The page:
It is nearing the holidays. You’re finally getting around to thinking about your estate plan. Maybe you just attended a workshop put on by an Elder Law attorney. Now your head is spinning with information. We get it. It can feel overwhelming and you don’t know where to begin. When you sit down to meet with an Elder Law attorney, be sure they are asking you all of the right questions.
- Do you know who your beneficiaries are or who is going to get your “Stuff” when you pass away? – Most financial accounts such as annuities and IRA’s are automatically set up with a beneficiary in place, however, your checking or savings account most likely does not have a beneficiary designation. Without a beneficiary designation, you risk these accounts going through Probate when you pass away. Check your accounts and make sure that your accounts are set up as payable on death to your beneficiaries to delay any headaches or unnecessary fees at your passing. Probate takes a while(at least 6 months in Ohio) and can be expensive.
- Do you know who your agents are or who is going to represent you when you cannot speak for yourself? – It is very important that your estate PLANreflects your wishes. We often see clients who have documents, but no real PLAN. Twenty years ago they may have gotten a will, but that’s about it. In many instances, life has changed significantly. Children are now grown up, parents have passed away, and some clients may even have a new spouse. In addition, we’ve seen documents whereagents have already passed away.Be sure that the persons you currently want to make decisions for you are properly named.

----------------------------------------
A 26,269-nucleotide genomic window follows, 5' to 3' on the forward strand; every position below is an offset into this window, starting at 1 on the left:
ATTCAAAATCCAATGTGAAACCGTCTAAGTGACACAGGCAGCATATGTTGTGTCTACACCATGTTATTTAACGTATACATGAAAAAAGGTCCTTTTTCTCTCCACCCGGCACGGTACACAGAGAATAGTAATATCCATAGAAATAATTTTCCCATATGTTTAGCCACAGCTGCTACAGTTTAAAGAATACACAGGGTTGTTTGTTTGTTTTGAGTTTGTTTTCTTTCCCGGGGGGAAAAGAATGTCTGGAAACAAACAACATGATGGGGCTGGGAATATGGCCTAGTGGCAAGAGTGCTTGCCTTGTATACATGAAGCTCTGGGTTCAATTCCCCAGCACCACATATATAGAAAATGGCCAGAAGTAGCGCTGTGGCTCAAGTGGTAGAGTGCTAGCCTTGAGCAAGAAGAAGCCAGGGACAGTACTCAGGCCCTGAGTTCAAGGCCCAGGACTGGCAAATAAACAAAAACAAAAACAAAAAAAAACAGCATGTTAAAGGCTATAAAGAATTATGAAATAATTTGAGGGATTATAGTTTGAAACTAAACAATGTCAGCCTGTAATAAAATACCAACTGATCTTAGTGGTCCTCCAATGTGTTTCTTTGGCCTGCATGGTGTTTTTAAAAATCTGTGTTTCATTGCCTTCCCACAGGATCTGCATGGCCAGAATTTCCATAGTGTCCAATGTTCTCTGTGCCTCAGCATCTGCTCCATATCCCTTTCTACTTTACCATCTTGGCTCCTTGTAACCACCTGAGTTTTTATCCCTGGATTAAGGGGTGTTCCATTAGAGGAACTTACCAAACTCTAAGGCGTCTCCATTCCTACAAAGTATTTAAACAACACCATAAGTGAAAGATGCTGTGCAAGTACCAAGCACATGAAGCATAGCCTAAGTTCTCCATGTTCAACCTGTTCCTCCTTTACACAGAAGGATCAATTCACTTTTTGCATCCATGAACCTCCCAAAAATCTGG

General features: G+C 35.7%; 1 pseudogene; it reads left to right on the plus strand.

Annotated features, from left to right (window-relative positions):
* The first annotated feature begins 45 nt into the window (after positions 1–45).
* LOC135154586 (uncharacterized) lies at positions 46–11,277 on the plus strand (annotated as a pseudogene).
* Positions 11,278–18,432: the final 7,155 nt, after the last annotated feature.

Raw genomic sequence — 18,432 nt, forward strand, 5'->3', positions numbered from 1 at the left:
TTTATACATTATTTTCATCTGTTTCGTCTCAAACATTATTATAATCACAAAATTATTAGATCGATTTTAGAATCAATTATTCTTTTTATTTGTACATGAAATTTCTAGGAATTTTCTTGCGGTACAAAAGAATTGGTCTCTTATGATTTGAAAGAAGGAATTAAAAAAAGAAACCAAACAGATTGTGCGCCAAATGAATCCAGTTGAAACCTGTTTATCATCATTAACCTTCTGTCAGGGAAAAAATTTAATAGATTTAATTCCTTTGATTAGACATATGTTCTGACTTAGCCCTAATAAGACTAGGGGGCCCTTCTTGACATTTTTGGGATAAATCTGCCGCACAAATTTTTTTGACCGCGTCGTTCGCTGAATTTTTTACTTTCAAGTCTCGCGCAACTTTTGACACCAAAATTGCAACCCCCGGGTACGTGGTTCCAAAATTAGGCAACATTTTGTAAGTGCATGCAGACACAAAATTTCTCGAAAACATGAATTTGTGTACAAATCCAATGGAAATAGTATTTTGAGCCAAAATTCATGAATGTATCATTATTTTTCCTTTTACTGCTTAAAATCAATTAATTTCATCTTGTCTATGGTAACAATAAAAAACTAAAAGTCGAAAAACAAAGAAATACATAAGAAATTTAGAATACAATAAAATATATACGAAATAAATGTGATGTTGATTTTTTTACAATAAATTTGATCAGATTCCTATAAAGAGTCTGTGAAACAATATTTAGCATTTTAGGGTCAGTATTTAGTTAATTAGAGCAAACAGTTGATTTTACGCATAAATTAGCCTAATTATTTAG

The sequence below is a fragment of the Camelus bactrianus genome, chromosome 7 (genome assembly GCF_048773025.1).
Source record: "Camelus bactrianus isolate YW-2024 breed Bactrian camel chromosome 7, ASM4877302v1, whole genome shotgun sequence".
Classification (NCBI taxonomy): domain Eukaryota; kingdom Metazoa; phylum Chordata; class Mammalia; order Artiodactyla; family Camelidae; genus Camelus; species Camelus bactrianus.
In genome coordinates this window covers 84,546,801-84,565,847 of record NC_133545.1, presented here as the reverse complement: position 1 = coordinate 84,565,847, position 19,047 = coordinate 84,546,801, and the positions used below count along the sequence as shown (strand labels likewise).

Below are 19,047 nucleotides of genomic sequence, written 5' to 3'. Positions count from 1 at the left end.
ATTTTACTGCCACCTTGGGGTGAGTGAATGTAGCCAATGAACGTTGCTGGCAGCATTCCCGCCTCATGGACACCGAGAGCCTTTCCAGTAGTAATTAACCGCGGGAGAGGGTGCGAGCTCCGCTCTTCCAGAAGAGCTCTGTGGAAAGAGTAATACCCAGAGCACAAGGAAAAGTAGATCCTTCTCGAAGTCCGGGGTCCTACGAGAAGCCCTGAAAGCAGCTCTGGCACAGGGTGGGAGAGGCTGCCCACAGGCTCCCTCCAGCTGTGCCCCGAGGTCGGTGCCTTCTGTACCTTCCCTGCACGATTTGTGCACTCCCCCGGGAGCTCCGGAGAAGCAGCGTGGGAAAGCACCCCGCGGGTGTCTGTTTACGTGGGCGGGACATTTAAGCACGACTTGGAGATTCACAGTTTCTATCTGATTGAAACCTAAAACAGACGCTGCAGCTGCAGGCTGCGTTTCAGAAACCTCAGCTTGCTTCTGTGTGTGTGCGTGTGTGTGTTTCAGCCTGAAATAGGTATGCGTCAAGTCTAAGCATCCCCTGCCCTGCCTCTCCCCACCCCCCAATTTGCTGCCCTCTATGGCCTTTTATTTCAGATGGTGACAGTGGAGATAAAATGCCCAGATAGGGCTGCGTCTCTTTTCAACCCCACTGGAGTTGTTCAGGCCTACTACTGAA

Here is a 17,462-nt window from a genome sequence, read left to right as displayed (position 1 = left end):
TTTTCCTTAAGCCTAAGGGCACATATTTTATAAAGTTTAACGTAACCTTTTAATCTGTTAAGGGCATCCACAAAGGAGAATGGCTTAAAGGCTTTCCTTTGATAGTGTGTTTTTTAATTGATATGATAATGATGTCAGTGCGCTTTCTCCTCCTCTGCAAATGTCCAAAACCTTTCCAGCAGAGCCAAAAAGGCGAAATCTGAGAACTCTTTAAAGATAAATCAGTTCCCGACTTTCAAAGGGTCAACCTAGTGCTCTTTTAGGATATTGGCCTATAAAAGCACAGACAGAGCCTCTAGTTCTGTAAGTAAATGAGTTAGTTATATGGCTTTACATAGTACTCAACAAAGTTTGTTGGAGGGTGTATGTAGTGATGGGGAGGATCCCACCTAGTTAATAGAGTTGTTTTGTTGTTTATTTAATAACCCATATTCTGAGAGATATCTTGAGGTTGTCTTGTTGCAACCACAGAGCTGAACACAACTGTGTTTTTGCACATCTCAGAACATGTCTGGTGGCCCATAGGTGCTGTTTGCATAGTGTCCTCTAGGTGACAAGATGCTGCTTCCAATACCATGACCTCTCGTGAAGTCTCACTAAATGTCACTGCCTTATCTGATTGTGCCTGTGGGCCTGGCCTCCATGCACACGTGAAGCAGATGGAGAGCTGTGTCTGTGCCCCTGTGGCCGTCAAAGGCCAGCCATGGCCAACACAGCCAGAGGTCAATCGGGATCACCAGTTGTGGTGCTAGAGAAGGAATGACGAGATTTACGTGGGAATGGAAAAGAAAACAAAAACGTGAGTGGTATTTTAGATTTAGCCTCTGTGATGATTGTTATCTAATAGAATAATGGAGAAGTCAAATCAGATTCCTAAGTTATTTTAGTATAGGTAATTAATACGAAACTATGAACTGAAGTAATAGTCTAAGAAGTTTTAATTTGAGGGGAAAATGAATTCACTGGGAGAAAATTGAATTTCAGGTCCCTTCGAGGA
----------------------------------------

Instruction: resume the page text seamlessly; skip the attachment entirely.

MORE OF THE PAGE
- Do you know how your property is titled or who will get your home when you pass away? – As mentioned, probate can be lengthy and costly. If your goal is to avoid probate, you’ll want to ensure that your real estate deed is properly titled. If you are a married couple and both of your names show on the deed, you want to read closely for the language “joint tenants with rights of survivorship”. If this survivorship phrase is not listed on the property deed and one of the spouse passes away, the property will need to go through probate, even though it was jointly owned at the time of death.
For more information on what to discuss with your Elder Law Attorney or to schedule an appointment, please feel free to visit our website at www.alerstallings.com.